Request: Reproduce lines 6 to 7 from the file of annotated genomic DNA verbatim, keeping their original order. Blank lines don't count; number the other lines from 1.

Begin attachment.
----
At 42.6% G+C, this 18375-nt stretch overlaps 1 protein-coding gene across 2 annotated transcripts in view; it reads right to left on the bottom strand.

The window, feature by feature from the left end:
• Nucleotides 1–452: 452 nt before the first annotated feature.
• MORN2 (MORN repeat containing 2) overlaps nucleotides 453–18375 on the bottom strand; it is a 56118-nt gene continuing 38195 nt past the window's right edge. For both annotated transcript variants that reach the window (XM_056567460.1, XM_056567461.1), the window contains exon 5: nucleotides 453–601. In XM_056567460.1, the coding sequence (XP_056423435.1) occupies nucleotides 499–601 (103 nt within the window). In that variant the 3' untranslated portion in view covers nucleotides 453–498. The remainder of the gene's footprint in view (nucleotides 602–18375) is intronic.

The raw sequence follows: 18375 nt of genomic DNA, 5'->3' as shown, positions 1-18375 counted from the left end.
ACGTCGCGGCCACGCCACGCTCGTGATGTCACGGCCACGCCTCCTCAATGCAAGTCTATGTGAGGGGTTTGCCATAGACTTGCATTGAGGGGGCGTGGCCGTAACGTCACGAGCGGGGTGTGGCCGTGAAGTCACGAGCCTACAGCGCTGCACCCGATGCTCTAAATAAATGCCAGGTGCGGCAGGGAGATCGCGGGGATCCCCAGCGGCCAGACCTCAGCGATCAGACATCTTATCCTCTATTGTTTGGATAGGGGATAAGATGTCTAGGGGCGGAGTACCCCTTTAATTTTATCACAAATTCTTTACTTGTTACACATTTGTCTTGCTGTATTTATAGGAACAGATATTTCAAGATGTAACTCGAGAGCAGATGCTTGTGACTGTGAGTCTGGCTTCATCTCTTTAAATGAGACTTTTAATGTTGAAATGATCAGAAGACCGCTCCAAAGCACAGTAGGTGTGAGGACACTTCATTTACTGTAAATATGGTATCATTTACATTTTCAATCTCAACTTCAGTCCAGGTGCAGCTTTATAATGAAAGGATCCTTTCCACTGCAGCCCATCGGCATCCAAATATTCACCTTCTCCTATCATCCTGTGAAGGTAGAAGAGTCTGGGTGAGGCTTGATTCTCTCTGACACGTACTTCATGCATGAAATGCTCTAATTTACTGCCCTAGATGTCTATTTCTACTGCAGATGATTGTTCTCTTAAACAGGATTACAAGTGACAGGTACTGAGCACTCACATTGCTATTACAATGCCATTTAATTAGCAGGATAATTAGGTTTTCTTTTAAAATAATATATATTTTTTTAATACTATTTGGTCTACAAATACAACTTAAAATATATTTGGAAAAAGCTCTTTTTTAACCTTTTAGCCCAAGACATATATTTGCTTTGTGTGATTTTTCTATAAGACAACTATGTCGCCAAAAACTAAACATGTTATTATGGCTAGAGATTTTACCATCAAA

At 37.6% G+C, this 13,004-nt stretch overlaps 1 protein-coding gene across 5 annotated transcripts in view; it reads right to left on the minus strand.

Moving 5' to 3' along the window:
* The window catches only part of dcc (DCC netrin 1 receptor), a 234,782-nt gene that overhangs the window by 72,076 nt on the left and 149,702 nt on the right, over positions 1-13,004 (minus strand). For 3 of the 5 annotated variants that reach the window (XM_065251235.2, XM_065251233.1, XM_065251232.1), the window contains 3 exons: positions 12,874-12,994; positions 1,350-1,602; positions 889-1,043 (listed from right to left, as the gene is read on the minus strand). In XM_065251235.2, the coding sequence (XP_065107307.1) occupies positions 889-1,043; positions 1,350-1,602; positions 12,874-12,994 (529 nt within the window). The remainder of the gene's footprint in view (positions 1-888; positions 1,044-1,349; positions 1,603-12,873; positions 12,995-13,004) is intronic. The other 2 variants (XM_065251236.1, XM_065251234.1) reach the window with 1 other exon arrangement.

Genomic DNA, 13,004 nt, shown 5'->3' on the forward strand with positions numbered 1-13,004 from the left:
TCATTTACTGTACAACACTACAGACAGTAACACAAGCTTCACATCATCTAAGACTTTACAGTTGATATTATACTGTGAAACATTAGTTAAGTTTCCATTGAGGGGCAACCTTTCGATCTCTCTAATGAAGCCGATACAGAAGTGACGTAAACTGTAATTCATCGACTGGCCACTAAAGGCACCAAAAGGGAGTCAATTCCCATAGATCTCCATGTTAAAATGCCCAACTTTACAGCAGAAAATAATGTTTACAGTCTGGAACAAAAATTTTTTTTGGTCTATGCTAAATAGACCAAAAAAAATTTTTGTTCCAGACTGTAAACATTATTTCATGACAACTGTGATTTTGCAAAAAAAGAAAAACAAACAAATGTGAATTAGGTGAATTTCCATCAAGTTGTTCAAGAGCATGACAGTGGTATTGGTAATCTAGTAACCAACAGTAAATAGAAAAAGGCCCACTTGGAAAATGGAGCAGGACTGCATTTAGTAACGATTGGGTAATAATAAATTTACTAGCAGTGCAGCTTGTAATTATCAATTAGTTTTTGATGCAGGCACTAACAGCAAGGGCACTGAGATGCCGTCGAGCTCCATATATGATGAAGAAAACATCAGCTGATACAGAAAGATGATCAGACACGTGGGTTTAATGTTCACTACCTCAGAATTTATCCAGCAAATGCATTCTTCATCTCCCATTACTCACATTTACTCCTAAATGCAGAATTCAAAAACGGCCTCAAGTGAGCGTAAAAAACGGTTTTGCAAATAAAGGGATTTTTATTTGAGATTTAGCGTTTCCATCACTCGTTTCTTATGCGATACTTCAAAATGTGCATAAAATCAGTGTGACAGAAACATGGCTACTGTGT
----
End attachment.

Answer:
ACGTCGCGGCCACGCCACGCTCGTGATGTCACGGCCACGCCTCCTCAATGCAAGTCTATGTGAGGGGTTTGCCATAGACTTGCATTGAGGGGGCGTGGCCGTAACGTCACGAGCGGGGTGTGGCCGTGAAGTCACGAGCCTACAGCGCTGCACCCGATGCTCTAAATAAATGCCAGGTGCGGCAGGGAGATCGCGGGGATCCCCAGCGGCCAGACCTCAGCGATCAGACATCTTATCCTCTATTGTTTGGATAGGGGATAAGATGTCTAGGGGCGGAGTACCCCTTTAATTTTATCACAAATTCTTTACTTGTTACACATTTGTCTTGCTGTATTTATAGGAACAGATATTTCAAGATGTAACTCGAGAGCAGATGCTTGTGACTGTGAGTCTGGCTTCATCTCTTTAAATGAGACTTTTAATGTTGAAATGATCAGAAGACCGCTCCAAAGCACAGTAGGTGTGAGGACACTTCATTTACTGTAAATATGGTATCATTTACATTTTCAATCTCAACTTCAGTCCAGGTGCAGCTTTATAATGAAAGGATCCTTTCCACTGCAGCCCATCGGCATCCAAATATTCACCTTCTCCTATCATCCTGTGAAGGTAGAAGAGTCTGGGTGAGGCTTGATTCTCTCTGACACGTACTTCATGCATGAAATGCTCTAATTTACTGCCCTAGATGTCTATTTCTACTGCAGATGATTGTTCTCTTAAACAGGATTACAAGTGACAGGTACTGAGCACTCACATTGCTATTACAATGCCATTTAATTAGCAGGATAATTAGGTTTTCTTTTAAAATAATATATATTTTTTTAATACTATTTGGTCTACAAATACAACTTAAAATATATTTGGAAAAAGCTCTTTTTTAACCTTTTAGCCCAAGACATATATTTGCTTTGTGTGATTTTTCTATAAGACAACTATGTCGCCAAAAACTAAACATGTTATTATGGCTAGAGATTTTACCATCAAA

At 37.6% G+C, this 13,004-nt stretch overlaps 1 protein-coding gene across 5 annotated transcripts in view; it reads right to left on the minus strand.